Imagine a golden, cylindrical pastry reminiscent of a cinnamon roll, that is, if the cinnamon roll was roasted on a spit over an open flame and then twirled through a mixture of sugar and ground nuts or cinnamon. Got that in mind? Then you’ve got a trdelnik.
A specialty of the Czech Republic and Slovakia, this yeasted dough treat can be found in bakeries, at food stalls and street carts. In Prague no outdoor market is complete without at least one trdelnik stand.
Hearty yet surprisingly light in consistency, trdelnik makes for a delightful breakfast, afternoon snack or dessert. A longtime fan, I’ve eaten it for lunch and, on one desperate night, as dinner.
Because I don’t own an outdoor spit or tabletop rotisserie, my first stab at trdelnik was with my kitchen range. Since I didn’t think to buy a trdelnik form in the Czech Republic, I had to figure out a way to help the pastry keep its round shape. I couldn’t wrap the dough around water glasses, place them upright on a baking sheet and then slide them into a hot oven. The glasses would shatter, ruining the dough and my oven.
I considered pressing strips of dough onto a rolling pin and suspending that over a shallow baking dish. However, my rolling pins are wooden and would likely scorch, if not catch on fire. Aluminum soup cans covered in aluminum foil and sitting upright in a baking dish? That I did try, with mixed results. If I didn’t make the dough strips long enough, so that the ends overlapped, the trdelnik unraveled as it baked.
Ultimately, I found that an outdoor grill, coupled with the foil wrapped cans and long, metal kebob skewers, provided the most authentic and consistent means of creating trdelnik. So, unless someone gives me with a rotisserie or, at the very least, a proper trdelnik form, I’ll be firing up the grill for my next batch of this sweet.
NOTE: In the following recipe, I provide instructions for both baking and grilling/roasting this Czech sweet.
1 packet active dry yeast
1/4 cup milk, warmed
1 pound (approximately 3 3/4 cups) all-purpose flour
1/2 cup plus 1 tablespoon confectioner’s sugar
1/2 teaspoon ground cinnamon
1/4 teaspoon nutmeg
1/8 teaspoon salt
1 teaspoon vanilla extract
3 large eggs
2 egg whites, divided
4 tablespoons unsalted butter, melted and cooled to room temperature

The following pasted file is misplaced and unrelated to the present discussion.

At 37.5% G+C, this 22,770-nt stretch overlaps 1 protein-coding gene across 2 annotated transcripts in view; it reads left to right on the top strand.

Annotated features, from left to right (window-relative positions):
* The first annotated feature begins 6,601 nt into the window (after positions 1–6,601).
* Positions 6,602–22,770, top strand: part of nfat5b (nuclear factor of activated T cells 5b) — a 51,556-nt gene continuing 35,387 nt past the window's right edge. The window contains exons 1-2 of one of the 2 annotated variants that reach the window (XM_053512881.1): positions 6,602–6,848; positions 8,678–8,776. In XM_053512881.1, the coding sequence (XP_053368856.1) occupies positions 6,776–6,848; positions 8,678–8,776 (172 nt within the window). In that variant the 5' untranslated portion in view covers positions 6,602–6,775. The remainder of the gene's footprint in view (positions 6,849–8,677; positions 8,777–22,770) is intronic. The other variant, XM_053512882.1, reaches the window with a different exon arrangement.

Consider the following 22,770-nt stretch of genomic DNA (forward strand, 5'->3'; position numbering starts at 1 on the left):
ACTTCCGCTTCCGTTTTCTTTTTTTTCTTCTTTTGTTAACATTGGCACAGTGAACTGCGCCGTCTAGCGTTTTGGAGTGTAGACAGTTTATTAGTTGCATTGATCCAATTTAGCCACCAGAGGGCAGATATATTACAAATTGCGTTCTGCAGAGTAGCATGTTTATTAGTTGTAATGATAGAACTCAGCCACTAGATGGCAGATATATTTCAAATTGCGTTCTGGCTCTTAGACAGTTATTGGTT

1/3 cup granulated sugar
3 tablespoons blanched almonds, finely chopped
1 teaspoon water
Put the yeast in a small bowl and pour the warm milk over it. Set aside.
In large bowl mix together the flour, 1/2 cup confectioner’s sugar (reserve the tablespoon for the topping), cinnamon, nutmeg and salt. Make a well in the center of the dry ingredients and then set aside.
In a separate bowl whisk together the eggs and 1 egg white, butter and vanilla extract.
Pour the proofed yeast and egg mixture into the well and stir together. Using your hands or a stand mixer’s dough hook, knead the dough for 1 to 2 minutes, until soft and well-combined. Cover the bowl with a damp cloth and allow it to rest for 20 to 30 minutes.
Preheat the oven to 375 degrees F. If you’re using a gas or charcoal grill, remove the metal grates and preheat the grill on medium-high.
Cover 2 to 6 empty, clean aluminum cans with tin foil and then grease the foil with butter. (NOTE: If you’re making your trdelnik on a grill, you’ll need to punch out a hole in the center of each can so that you can thread the kebob skewer through there. Once you’ve done that, cover the cans with foil.)
In a small bowl mix together the remaining egg white and 1 teaspoon water.
On a plate mix together the 1 tablespoon confectioner’s sugar, granulated sugar and chopped almonds.
Uncover the dough and separate it into 6 equal-sized balls. Using a rolling pin, roll out and then cut the first dough ball into 1/2-inch wide and at least 6-inch long strips. Wrap these strips around the greased cans, making sure that the ends of the dough overlap each other. The end result should resemble the picture below.
Repeat the rolling, cutting and wrapping with the remaining dough balls. If you don’t have more than 2 cans on hand, you’ll just make one batch of trdelniks and then repeat the above steps.
If you’re baking these in the oven, place the dough-encased cans upright in a shallow baking dish, leaving about 2 inches between each trdelnik. Bake for 10 minutes.
If you’re making these on the grill, thread the kebob skewers through the cans and place the skewers over the charcoal. Cook uncovered, rotating frequently, for 10 minutes.
After 10 minutes remove the trdelnik from the oven or grill, brush the egg wash over each and then roll the trdelnik in the sugar-nut mixture. Return to the oven or grill and cook for another 10 to 15 minutes, until browned. Remember that, if you’re using a grill, keep rotating those skewers so that the trdelnik doesn’t burn. Remove, roll in the sugar mixture again and serve warm.